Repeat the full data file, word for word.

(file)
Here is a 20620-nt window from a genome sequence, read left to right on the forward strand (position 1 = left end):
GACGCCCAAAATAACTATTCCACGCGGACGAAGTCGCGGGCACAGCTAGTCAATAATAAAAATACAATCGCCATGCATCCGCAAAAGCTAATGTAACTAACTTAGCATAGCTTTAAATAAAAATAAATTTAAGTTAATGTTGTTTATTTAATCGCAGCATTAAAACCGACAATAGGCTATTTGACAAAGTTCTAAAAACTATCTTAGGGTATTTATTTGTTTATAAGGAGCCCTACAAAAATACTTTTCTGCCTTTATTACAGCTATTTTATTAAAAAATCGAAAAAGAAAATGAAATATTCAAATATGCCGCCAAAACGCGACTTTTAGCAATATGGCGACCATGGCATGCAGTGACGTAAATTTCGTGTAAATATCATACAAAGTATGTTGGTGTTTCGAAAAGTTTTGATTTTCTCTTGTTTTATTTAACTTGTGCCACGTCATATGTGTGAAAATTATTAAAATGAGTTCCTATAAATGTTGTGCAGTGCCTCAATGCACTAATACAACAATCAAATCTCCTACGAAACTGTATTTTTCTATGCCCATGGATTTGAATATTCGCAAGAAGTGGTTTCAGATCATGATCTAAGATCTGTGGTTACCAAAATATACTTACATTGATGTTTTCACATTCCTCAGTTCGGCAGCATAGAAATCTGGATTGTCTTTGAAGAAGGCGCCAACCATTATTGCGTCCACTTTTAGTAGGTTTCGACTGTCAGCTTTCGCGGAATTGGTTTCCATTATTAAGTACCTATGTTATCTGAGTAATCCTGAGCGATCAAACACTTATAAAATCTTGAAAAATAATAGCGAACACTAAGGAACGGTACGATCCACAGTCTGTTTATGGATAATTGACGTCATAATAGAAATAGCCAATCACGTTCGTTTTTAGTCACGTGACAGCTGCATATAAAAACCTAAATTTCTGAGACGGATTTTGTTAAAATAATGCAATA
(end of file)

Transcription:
Here is a 20620-nt window from a genome sequence, read left to right on the forward strand (position 1 = left end):
GACGCCCAAAATAACTATTCCACGCGGACGAAGTCGCGGGCACAGCTAGTCAATAATAAAAATACAATCGCCATGCATCCGCAAAAGCTAATGTAACTAACTTAGCATAGCTTTAAATAAAAATAAATTTAAGTTAATGTTGTTTATTTAATCGCAGCATTAAAACCGACAATAGGCTATTTGACAAAGTTCTAAAAACTATCTTAGGGTATTTATTTGTTTATAAGGAGCCCTACAAAAATACTTTTCTGCCTTTATTACAGCTATTTTATTAAAAAATCGAAAAAGAAAATGAAATATTCAAATATGCCGCCAAAACGCGACTTTTAGCAATATGGCGACCATGGCATGCAGTGACGTAAATTTCGTGTAAATATCATACAAAGTATGTTGGTGTTTCGAAAAGTTTTGATTTTCTCTTGTTTTATTTAACTTGTGCCACGTCATATGTGTGAAAATTATTAAAATGAGTTCCTATAAATGTTGTGCAGTGCCTCAATGCACTAATACAACAATCAAATCTCCTACGAAACTGTATTTTTCTATGCCCATGGATTTGAATATTCGCAAGAAGTGGTTTCAGATCATGATCTAAGATCTGTGGTTACCAAAATATACTTACATTGATGTTTTCACATTCCTCAGTTCGGCAGCATAGAAATCTGGATTGTCTTTGAAGAAGGCGCCAACCATTATTGCGTCCACTTTTAGTAGGTTTCGACTGTCAGCTTTCGCGGAATTGGTTTCCATTATTAAGTACCTATGTTATCTGAGTAATCCTGAGCGATCAAACACTTATAAAATCTTGAAAAATAATAGCGAACACTAAGGAACGGTACGATCCACAGTCTGTTTATGGATAATTGACGTCATAATAGAAATAGCCAATCACGTTCGTTTTTAGTCACGTGACAGCTGCATATAAAAACCTAAATTTCTGAGACGGATTTTGTTAAAATAATGCAATA